Does the international community need a Charlie’s Angels of global health?
You remember Charlie’s Angels. Kate Jackson, Farrah Fawcett, and Jaclyn Smith were three detectives in Los Angeles who worked for a never-seen Charlie. Charlie would call the Angels whenever there was some sort of emergency, and they would go wherever in the world in order to take care of the problem. They were highly competent and glamorous, though we can rightfully criticize the show for emphasizing the Angels’ sex appeal over their crime-fighting skills. I mostly remember the show for being on WGN in the afternoon when it wasn’t pre-empted by the Cubs. (Cubs baseball also frequently pre-empted Super Friends, leading to my distaste for the Cubs to this day…but that’s neither here nor there.)
Leaving the show’s problematic gender politics aside, the underlying idea of Charlie’s Angels—skilled workers who could be deployed at a moment’s notice to take care of serious problems—speaks to the current needs in the global health space.
Think about the situation the world faces when it comes to global health.
We know that there will be more infectious disease outbreaks in the future. That’s for certain.
The scary part is how much is uncertain. We don’t know where the outbreak will occur. We don’t know when. We don’t know what will cause the outbreak—or if it will even be of a disease that we have seen before.
These realities lead to two big issues. The first is that we need to be able to respond quickly to any sort of outbreak anywhere in the world in order to keep it from getting out of control. The second is that our response structures need to be incredibly adaptable. An Ebola outbreak requires a different response from SARS, which requires a different response from whistling pony disease (which will be the most adorable outbreak if it occurs)—but since we can’t know ahead of time which disease will present the next outbreak, our response system needs the flexibility to adapt to a wide range of diseases.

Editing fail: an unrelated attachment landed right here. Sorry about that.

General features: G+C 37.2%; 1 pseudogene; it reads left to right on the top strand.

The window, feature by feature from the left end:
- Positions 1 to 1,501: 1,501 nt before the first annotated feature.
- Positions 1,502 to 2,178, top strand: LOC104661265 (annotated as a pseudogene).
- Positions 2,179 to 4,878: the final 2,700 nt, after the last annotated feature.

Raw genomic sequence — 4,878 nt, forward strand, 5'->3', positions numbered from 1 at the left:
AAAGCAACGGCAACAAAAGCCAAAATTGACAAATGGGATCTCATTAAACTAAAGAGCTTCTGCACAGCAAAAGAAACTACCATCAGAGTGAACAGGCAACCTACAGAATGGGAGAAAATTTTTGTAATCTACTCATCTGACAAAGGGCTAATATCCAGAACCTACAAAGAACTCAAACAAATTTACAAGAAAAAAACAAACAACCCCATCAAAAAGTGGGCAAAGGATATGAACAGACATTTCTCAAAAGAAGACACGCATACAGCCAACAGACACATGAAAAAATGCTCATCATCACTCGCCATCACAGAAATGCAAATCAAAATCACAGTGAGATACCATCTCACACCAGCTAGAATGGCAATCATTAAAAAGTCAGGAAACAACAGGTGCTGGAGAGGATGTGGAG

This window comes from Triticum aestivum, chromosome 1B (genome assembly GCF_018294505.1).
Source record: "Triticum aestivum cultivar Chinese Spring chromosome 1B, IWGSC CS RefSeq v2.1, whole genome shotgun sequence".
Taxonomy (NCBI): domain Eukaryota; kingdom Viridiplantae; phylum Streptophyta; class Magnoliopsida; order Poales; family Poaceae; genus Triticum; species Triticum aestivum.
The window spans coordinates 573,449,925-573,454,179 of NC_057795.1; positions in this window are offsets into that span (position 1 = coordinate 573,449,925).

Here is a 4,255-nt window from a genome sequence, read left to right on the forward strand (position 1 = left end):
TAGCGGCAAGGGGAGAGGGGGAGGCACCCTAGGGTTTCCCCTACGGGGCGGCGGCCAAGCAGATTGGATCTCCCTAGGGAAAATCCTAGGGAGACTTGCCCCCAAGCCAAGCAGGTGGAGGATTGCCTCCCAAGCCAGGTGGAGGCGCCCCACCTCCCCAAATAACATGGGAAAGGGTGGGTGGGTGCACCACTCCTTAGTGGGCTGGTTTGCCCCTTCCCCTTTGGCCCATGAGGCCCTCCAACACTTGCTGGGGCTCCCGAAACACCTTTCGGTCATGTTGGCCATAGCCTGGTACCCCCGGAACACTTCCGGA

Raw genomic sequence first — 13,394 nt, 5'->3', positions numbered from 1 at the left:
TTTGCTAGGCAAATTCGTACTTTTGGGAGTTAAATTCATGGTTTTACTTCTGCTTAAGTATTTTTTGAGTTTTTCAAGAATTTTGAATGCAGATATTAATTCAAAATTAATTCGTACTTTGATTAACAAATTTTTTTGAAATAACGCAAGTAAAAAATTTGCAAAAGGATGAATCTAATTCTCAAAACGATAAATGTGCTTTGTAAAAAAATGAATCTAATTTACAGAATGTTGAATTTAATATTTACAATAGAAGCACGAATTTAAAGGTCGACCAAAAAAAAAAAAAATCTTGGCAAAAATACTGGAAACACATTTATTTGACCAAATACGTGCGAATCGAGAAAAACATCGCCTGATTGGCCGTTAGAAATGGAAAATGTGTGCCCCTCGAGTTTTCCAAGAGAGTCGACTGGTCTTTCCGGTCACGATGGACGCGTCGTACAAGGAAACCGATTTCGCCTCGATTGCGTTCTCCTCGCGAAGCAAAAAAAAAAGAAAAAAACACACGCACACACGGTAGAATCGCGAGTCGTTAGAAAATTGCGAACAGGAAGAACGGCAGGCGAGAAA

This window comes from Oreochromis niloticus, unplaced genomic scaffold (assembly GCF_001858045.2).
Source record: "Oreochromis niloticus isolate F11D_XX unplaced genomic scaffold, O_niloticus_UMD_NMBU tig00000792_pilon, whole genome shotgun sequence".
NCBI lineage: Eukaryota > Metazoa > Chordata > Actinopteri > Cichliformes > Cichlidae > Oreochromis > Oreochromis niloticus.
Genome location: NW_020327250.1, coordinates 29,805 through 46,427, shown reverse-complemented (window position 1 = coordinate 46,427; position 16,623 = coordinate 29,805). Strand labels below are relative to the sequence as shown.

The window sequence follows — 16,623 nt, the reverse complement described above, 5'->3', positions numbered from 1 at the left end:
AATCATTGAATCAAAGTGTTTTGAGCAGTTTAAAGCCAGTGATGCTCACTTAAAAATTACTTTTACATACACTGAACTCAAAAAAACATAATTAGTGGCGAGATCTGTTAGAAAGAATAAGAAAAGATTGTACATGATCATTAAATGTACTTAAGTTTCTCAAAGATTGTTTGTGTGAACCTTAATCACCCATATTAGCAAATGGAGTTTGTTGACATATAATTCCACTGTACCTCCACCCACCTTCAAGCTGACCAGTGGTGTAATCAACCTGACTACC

In the aftermath of the 2014-2016 Ebola outbreak in West Africa, the World Health Organization came under all sorts of criticism for its slow, lackadaisical response. One of the glaring problems is that WHO lacks personnel. It can’t deploy health care workers to outbreaks until member-states make them available. That slows down a response while WHO goes around and asks for contributions, which just allows an outbreak to gain a foothold and become that much harder to address.
One of the key suggestions from the Ebola Interim Assessment Panel was that WHO should establish a stronger global health emergency workforce to be available on standby in the event of an outbreak. Think of it is a rapid ready response force of epidemiologists and health care workers. (There is no word in the report on whether they would have snazzy uniforms.) WHO already maintained a registry of Emergency Medical Teams, but it announced in the aftermath of Ebola that it needed to build more such teams with expanded capabilities to respond to complex health emergencies.
WHO is not the only organization getting involved in these efforts, though. The US Centers for Disease Control and Prevention (CDC) created its own Global Rapid Response Team in 2015. In 2016 alone, GRRT personnel spent more than 9000 person-days in more than 90 different response situations like Zika, yellow fever, and polio. Interestingly, the CDC specifically talks about GRRT as an element of national health security—it deploys teams to treat outbreaks so that they don’t reach American shores and to uphold the country’s Global Health Security Agenda. This raises interesting questions about a country’s motivation to address global health. Is it primarily about a humanitarian impulse to better health outcomes as part of a general right to health, or is it more of a self-interested strategy? If it’s the latter, does that limit responses to only those diseases that could threaten the US and/or have security implications?
In a forthcoming article in Emerging Infectious Diseases (a great open access journal, but not necessarily the most calming thing to read before bed), the CDC describes the lessons it has learned and the areas still needing improvement. GRRT’s large personnel roster gives it a wide diversity of people from which it can draw, but deployments in non-English-speaking countries have highlighted the need to address language skills and training. There’s also a need to continuously improve connections with in-country partner institutions to ensure a shared sense of mission and tactics.
Charlie’s Angels responded to whatever requests they received from Charlie, but we never really saw how Charlie got those requests in the first place. (Did Charlie place ads in the Yellow Pages?) More importantly, though, the Angels proved themselves adaptable to any situation and ready to jump in at a moment’s notice. This is exactly what we need to address infectious disease outbreaks in global health. The big issue, though, is funding such a program in a sustainable, ongoing manner. Charlie’s clients paid him (we assume; the glitz and glamor of accounts receivable was not part of the TV show), and that gave him the money to have the Angels on retainer. We know that WHO’s budget is incredibly tight, and Trump has proposed cutting the US’ global health budget, so where will the money come from? If we want a global system that respond rapidly to disease outbreaks of any kind at any time, the international community will need to come through with the money.
The Angels didn’t work for free. Neither can a global health care worker emergency force.